Churchill often disagreed vehemently with his generals, but Austin argues that he never actually overruled them. One should add, however, that as Churchill himself referred to it, he “prodded” them until they often saw things differently and changed their minds. It is this leadership chronicled by Austin—akin to Churchill’s extraordinary leadership in 1940—that is so impressive.
Churchill pushed his military to run dangerous convoys with their accompanying escorts from both Gibraltar in the West and Alexandria in the East—along “Bomb Alley,” as it was called—even when it was dangerous and they knew that many convoys would be lost. He urged moving quickly and rapidly against Rommel in North Africa. He was frustrated with his generals when they were cautious and avoided risks. Austin rightly attributes Churchill’s disagreements with these generals to his staunch acceptance of risk in war and his understanding of what the author calls its extreme uncertainty, concluding that because of this philosophy Churchill was determined to attack the enemy whenever and wherever possible. Churchill’s impatience and at times rude and overbearing manner in the face of serious military setbacks was accepted by many of his colleagues, Austin points out, because of the enormous responsibility he bore, his magnanimity, and most importantly, their knowledge that he was indispensable. This book demonstrates that he was.
Churchill’s commanders did not always agree with him that Malta was the key to success in the Middle East and North Africa. Auchinleck, for example, believed Egypt was strategically more important, and that the British war effort could survive Malta’s loss. Thus he held out for delay in the battle against Rommel, and argued against resupplying Malta. Churchill’s unhappiness with this approach was acute, and success in North Africa eluded the British until Churchill replaced Auchinleck with Montgomery.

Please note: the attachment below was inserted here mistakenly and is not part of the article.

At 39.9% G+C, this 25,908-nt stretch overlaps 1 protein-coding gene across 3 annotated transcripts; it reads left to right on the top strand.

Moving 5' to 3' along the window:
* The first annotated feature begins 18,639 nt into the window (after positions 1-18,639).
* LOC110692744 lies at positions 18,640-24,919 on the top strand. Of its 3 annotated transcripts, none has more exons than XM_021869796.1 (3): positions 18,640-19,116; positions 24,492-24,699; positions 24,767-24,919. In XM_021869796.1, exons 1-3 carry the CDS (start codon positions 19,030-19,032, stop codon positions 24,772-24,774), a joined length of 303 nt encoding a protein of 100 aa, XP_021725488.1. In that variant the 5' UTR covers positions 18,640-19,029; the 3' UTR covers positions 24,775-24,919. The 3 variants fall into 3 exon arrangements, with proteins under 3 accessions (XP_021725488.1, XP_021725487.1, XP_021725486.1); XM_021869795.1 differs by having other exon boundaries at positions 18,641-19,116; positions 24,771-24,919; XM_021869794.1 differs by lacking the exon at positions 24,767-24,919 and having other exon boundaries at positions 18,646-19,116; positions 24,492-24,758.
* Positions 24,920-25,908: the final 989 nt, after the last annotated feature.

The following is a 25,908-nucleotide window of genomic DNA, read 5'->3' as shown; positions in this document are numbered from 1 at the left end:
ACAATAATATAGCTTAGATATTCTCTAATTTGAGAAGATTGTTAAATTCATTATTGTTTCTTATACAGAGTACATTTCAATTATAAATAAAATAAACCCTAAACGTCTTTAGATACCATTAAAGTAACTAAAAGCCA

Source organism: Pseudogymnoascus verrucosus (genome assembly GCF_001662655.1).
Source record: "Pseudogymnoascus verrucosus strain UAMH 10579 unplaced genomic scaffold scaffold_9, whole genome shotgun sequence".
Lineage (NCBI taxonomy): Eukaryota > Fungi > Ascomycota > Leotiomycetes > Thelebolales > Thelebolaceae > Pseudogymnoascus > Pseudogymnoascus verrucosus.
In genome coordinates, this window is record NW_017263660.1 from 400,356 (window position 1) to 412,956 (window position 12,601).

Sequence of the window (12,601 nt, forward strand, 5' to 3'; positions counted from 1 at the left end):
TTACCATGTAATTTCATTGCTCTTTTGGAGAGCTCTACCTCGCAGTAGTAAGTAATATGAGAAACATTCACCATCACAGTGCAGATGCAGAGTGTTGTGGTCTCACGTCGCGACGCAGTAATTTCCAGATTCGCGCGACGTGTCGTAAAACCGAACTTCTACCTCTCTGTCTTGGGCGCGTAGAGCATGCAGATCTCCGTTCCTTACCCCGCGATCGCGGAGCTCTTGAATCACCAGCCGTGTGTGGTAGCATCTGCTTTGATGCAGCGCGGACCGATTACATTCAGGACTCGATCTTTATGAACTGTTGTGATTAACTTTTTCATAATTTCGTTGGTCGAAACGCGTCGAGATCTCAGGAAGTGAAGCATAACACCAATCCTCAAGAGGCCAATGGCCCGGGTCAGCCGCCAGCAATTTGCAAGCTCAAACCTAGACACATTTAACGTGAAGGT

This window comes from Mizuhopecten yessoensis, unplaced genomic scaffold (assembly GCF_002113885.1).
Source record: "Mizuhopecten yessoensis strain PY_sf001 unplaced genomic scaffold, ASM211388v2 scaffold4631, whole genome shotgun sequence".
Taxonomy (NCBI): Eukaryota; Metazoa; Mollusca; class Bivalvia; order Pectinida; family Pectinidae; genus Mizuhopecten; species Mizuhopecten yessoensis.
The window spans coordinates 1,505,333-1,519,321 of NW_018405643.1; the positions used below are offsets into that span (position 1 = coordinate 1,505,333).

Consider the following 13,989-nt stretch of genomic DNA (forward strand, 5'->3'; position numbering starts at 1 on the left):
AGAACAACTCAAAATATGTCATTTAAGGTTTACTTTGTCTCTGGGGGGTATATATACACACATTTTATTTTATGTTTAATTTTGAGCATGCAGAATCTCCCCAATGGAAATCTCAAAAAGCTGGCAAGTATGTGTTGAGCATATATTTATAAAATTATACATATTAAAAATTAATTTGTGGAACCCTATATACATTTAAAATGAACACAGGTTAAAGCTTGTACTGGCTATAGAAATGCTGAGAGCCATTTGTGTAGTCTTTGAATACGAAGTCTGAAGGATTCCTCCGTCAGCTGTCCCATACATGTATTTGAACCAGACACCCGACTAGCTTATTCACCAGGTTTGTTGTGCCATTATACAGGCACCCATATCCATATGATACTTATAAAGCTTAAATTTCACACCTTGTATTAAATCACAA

Without Churchill, many decisions would have been different, and Malta likely would have not been able to hold out. For this, the people of Malta were deeply grateful to him. Primarily, of course, Churchill was driven by Malta’s strategic value and the need to avoid another loss like Singapore. But his admiration for the fortitude and resilience of the Maltese, and being able to count on them, were key factors. Sharing with Churchill the quality of tenacity in the face of setbacks and possible defeat, they enduring constant bombings—first, from the rather ineffective Italians, then from the extremely effective Germans. They lived in rock shelters, unloaded cargoes around the clock, repaired facilities, fueled airplanes, endured rationing, and accepted the prospect of starvation. But they hung on. Churchill’s encouraging messages helped to keep them going.
With this, his third book on Malta, Douglas Austin has made a seminal contribution to understanding the critical role of the island in World War II and Churchill’s unique leadership in developing and implementing it. More and better maps would have been helpful in understanding the flow of the argument, but this is a small deficiency in an otherwise excellent book.
Dr. Nutter is Senior Associate Dean and Professor of Practice, The Fletcher School of Law and Diplomacy, Tufts University.